Research Output

Do not do what the Romans do: determinants of international entrepreneurship of UK companies.

  There is substantial research to indicate that a positive correlation exists between firm-specific characteristics of Multinational Corporations (MNC's) and their international entrepreneurship, vis--vis the mode of market entry selected for overseas markets. Equally there is evidence to suggest that the level of international entrepreneurial orientation is related to specific prevailing factors in the host markets. Given that the importance and degree of international entrepreneurship has remarkably defined a new competitive landscape for international businesses, this paper considers the extent to which the nature of entry to overseas markets is predicated upon the existence of specific variables related to both the firm and the host markets. Accordingly, regression analysis models were used to test the relationship between independent variables related to the firm, the host markets and the level of involvement. This paper concludes that there are strong positive relationships between competitive intensity, degree of standardisation, extent of market research and political risks. Conversely, negative relationships were found in relation to cultural constructs (e.g. individualism and power distance) and the level of foreign involvement.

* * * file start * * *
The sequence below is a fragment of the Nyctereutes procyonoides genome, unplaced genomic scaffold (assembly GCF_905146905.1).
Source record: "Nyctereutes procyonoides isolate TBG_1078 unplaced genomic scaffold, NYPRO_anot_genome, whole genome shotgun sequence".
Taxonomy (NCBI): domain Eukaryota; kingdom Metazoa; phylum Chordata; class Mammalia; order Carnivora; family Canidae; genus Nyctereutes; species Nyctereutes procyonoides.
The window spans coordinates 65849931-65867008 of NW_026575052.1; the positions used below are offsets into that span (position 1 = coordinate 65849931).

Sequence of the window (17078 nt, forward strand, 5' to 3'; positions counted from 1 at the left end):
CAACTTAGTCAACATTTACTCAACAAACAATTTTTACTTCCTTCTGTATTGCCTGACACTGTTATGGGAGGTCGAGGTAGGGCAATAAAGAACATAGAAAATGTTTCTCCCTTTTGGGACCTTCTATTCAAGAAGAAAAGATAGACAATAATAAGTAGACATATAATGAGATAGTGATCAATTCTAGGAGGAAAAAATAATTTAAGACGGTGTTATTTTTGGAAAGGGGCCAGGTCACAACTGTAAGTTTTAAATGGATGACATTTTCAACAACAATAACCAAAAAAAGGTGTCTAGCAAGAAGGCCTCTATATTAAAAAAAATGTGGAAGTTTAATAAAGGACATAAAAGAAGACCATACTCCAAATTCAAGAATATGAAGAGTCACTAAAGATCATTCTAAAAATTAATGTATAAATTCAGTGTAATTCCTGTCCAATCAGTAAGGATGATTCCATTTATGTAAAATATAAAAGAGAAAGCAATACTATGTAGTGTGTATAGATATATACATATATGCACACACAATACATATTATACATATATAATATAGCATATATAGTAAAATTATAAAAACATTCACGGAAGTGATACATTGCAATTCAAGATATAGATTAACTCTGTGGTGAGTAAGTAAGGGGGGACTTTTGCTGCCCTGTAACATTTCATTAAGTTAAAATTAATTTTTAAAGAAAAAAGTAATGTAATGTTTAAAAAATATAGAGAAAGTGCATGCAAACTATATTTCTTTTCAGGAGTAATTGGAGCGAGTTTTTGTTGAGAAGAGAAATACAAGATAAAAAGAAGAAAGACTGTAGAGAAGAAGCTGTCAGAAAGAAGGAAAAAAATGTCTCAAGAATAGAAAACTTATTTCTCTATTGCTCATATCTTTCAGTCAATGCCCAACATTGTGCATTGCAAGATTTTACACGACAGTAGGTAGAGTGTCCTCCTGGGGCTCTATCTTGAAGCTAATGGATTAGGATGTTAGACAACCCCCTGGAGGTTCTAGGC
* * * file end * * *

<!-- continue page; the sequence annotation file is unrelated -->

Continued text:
• Type:

    Article

  • Date:

    30 November 2005

  • Publication Status:

    Published

  • Publisher

    Inderscience Publishers

  • Library of Congress:

    HB Economic Theory

  • Dewey Decimal Classification:

    330 Economics

Citation

Omar, M., Nwankwo, S. & Richards, D. (2005). Do not do what the Romans do: determinants of international entrepreneurship of UK companies.

Authors

Keywords

Sustainable developemnt; Global economic conditions; Economic policy; Economic hypotheses; Multinational corporations

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